Tuesday, 8 September 2009

The Athens Acropolis

26 August 2009. We sail into Piraeus and head for the breakfast restaurant extremely early - our coach to Athens and the Acropolis sets off at 7:30am!!!

Mind you, it was worth it as we were only the second coach to arrive at the Acropolis.

The photo shows the Propylaea - gateway to the Acropolis. We had climbed up roughly 200 steps and several ramps to get here and we were feeling thankful it wasn't in the midday heat!

The Parthenon. Already the crowds were starting to gather and we ducked out of the lengthy explanations from the guide in order to grab photos whilst there was a chance of finding room to move about.

The Parthenon is a temple of the Greek goddess Athena whom the people of Athens considered their protector. It was built in the 5th century BC and is the most important surviving building of Classical Greece.

In the 6th century AD, the Parthenon was converted into a Christian church dedicated to the Virgin Mary. After the Ottoman Turk conquest, it was converted into a mosque in the early 1460s, and it had a minaret built in it. On 26 September 1687 an Ottoman Turk ammunition dump inside the building was ignited by Venetian bombardment. The resulting explosion severely damaged the Parthenon and its sculptures.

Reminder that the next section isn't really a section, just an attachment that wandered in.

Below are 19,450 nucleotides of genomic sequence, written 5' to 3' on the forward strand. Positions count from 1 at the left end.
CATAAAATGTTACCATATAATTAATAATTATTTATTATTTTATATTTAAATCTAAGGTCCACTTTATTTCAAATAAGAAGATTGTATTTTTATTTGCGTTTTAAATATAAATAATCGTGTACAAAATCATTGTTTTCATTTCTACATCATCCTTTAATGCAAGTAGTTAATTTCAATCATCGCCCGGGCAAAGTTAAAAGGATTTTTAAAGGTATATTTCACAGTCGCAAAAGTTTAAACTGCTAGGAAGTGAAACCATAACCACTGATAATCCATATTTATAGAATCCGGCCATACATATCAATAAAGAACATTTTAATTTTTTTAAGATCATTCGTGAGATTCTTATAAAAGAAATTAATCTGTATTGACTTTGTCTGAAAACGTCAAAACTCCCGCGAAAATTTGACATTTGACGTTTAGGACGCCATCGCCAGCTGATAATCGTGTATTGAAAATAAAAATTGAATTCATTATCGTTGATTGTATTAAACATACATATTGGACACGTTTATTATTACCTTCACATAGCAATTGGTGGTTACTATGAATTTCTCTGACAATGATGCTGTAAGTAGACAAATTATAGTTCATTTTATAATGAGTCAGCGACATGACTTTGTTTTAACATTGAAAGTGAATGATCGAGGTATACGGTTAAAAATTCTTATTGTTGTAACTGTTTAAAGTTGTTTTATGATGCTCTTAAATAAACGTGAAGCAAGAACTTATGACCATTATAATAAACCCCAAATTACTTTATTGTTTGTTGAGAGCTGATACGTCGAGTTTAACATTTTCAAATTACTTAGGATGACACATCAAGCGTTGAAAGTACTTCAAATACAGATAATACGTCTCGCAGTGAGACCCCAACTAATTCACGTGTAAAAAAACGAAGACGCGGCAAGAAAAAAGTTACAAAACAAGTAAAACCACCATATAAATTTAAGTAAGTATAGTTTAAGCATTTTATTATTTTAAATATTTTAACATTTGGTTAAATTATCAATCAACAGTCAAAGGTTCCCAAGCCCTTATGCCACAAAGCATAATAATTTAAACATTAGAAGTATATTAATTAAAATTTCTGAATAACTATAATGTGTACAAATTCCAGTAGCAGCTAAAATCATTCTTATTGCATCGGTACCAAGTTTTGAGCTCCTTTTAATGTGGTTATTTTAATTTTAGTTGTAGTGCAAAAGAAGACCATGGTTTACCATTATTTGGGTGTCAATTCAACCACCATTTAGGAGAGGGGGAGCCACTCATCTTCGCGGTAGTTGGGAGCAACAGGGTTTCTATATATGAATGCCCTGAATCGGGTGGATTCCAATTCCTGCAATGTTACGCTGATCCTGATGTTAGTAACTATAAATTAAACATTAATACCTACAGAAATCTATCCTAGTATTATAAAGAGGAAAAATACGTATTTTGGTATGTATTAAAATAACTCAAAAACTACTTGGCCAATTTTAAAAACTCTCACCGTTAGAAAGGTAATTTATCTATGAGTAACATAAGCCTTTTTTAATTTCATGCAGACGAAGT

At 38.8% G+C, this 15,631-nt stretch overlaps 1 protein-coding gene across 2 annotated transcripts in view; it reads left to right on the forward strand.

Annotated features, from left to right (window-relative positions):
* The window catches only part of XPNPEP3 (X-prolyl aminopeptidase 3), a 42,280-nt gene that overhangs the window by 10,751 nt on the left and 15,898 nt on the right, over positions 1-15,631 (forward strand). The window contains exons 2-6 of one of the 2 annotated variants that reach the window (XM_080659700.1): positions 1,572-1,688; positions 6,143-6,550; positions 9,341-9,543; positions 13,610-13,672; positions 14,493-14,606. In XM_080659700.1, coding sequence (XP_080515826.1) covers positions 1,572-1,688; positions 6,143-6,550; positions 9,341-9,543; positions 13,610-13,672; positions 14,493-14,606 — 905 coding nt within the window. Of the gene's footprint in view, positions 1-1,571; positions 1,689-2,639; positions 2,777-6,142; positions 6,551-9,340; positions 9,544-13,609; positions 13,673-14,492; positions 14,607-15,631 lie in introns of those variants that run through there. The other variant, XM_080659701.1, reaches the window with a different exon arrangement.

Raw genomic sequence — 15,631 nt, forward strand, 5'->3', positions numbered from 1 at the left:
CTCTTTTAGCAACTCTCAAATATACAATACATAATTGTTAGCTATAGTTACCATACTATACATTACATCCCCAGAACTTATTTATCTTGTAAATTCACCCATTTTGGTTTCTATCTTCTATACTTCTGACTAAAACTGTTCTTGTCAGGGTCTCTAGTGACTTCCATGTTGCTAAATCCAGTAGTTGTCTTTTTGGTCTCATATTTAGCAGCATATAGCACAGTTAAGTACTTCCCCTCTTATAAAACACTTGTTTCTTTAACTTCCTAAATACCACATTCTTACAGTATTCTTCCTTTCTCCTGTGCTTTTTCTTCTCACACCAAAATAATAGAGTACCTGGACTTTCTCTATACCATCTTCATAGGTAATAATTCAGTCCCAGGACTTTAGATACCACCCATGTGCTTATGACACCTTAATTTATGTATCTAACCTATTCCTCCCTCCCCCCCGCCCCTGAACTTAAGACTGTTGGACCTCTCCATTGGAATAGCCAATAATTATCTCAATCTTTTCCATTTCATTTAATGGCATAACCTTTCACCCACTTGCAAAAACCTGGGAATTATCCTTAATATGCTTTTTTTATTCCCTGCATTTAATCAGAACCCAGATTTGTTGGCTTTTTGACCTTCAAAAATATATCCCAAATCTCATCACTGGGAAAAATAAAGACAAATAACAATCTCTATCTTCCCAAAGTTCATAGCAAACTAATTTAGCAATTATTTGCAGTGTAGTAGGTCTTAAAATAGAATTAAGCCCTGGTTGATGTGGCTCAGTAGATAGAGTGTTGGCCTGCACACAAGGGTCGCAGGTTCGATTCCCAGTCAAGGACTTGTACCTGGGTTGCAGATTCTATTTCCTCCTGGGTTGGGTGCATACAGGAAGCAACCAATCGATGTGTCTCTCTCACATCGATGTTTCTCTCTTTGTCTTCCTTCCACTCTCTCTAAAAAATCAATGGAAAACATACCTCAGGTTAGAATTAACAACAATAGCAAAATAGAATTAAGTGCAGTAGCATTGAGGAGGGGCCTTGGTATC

In 1806, the Earl of Elgin removed some of the sculptures, with Ottoman Turk permission. These sculptures, are the Elgin Marbles or the Parthenon Marbles and reside in the British Museum in London.

The Erechtheum, seen across the ruins of the fallen Temple to Athena. It has the famous "Porch of the Maidens", with six female figures supporting the porch roof.

Apparantly there was a snake that was kept in the foundations and fed honey cakes and if it refused to eat, it was taken as an omen of disaster.

The Theatre of Dionysus at the foot of the hill of the Acropolis was dedicated to the god of wine and fertility. Aeschylus, Sophocles, Euripides, and Aristophanes have all appeared here - but not for a number of years...

In the distance are the remains of the Temple of Olympian Zeus. It took 650 years to build.

By the time we had seen all these sights the Acropolis was heaving with people to the extent that we had to push our way through people, particularly at the Propylaea and steps down from the gateway.

All the photos from this cruise holiday are to be found in a set at my Flickr account

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